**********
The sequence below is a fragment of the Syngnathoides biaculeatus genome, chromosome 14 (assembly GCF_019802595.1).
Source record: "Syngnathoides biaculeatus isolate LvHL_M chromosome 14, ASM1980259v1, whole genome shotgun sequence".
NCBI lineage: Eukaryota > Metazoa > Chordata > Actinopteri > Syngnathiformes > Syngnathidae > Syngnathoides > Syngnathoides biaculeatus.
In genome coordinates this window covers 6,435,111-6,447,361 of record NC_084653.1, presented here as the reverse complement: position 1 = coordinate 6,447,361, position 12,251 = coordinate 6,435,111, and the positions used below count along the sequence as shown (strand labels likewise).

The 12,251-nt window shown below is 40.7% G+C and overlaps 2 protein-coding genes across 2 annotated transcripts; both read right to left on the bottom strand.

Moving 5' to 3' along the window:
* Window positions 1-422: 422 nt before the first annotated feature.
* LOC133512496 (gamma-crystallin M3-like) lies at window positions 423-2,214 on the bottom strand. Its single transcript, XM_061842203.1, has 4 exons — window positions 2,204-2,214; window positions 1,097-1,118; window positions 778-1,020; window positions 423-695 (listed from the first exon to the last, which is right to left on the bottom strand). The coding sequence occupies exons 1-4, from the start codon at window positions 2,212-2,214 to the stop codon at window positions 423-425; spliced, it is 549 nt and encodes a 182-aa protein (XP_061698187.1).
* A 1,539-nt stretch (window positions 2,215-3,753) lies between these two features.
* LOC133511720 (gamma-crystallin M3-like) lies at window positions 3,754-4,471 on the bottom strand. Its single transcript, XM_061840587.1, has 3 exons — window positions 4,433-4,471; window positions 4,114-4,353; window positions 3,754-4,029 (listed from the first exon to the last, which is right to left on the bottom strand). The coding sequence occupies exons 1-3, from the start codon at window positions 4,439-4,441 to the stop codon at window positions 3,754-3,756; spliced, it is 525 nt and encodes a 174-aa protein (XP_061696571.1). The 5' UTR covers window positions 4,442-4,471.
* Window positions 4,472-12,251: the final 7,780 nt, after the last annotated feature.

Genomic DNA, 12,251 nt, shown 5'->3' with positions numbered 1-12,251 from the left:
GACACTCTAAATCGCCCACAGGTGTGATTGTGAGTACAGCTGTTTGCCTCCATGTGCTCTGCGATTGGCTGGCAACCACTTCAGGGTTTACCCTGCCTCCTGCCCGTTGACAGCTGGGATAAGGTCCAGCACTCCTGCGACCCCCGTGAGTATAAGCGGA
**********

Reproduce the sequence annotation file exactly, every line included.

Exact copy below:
The sequence below is a fragment of the Syngnathoides biaculeatus genome, chromosome 14 (assembly GCF_019802595.1).
Source record: "Syngnathoides biaculeatus isolate LvHL_M chromosome 14, ASM1980259v1, whole genome shotgun sequence".
NCBI lineage: Eukaryota > Metazoa > Chordata > Actinopteri > Syngnathiformes > Syngnathidae > Syngnathoides > Syngnathoides biaculeatus.
In genome coordinates this window covers 6,435,111-6,447,361 of record NC_084653.1, presented here as the reverse complement: position 1 = coordinate 6,447,361, position 12,251 = coordinate 6,435,111, and the positions used below count along the sequence as shown (strand labels likewise).

The 12,251-nt window shown below is 40.7% G+C and overlaps 2 protein-coding genes across 2 annotated transcripts; both read right to left on the bottom strand.

Moving 5' to 3' along the window:
* Window positions 1-422: 422 nt before the first annotated feature.
* LOC133512496 (gamma-crystallin M3-like) lies at window positions 423-2,214 on the bottom strand. Its single transcript, XM_061842203.1, has 4 exons — window positions 2,204-2,214; window positions 1,097-1,118; window positions 778-1,020; window positions 423-695 (listed from the first exon to the last, which is right to left on the bottom strand). The coding sequence occupies exons 1-4, from the start codon at window positions 2,212-2,214 to the stop codon at window positions 423-425; spliced, it is 549 nt and encodes a 182-aa protein (XP_061698187.1).
* A 1,539-nt stretch (window positions 2,215-3,753) lies between these two features.
* LOC133511720 (gamma-crystallin M3-like) lies at window positions 3,754-4,471 on the bottom strand. Its single transcript, XM_061840587.1, has 3 exons — window positions 4,433-4,471; window positions 4,114-4,353; window positions 3,754-4,029 (listed from the first exon to the last, which is right to left on the bottom strand). The coding sequence occupies exons 1-3, from the start codon at window positions 4,439-4,441 to the stop codon at window positions 3,754-3,756; spliced, it is 525 nt and encodes a 174-aa protein (XP_061696571.1). The 5' UTR covers window positions 4,442-4,471.
* Window positions 4,472-12,251: the final 7,780 nt, after the last annotated feature.

Genomic DNA, 12,251 nt, shown 5'->3' with positions numbered 1-12,251 from the left:
GACACTCTAAATCGCCCACAGGTGTGATTGTGAGTACAGCTGTTTGCCTCCATGTGCTCTGCGATTGGCTGGCAACCACTTCAGGGTTTACCCTGCCTCCTGCCCGTTGACAGCTGGGATAAGGTCCAGCACTCCTGCGACCCCCGTGAGTATAAGCGGA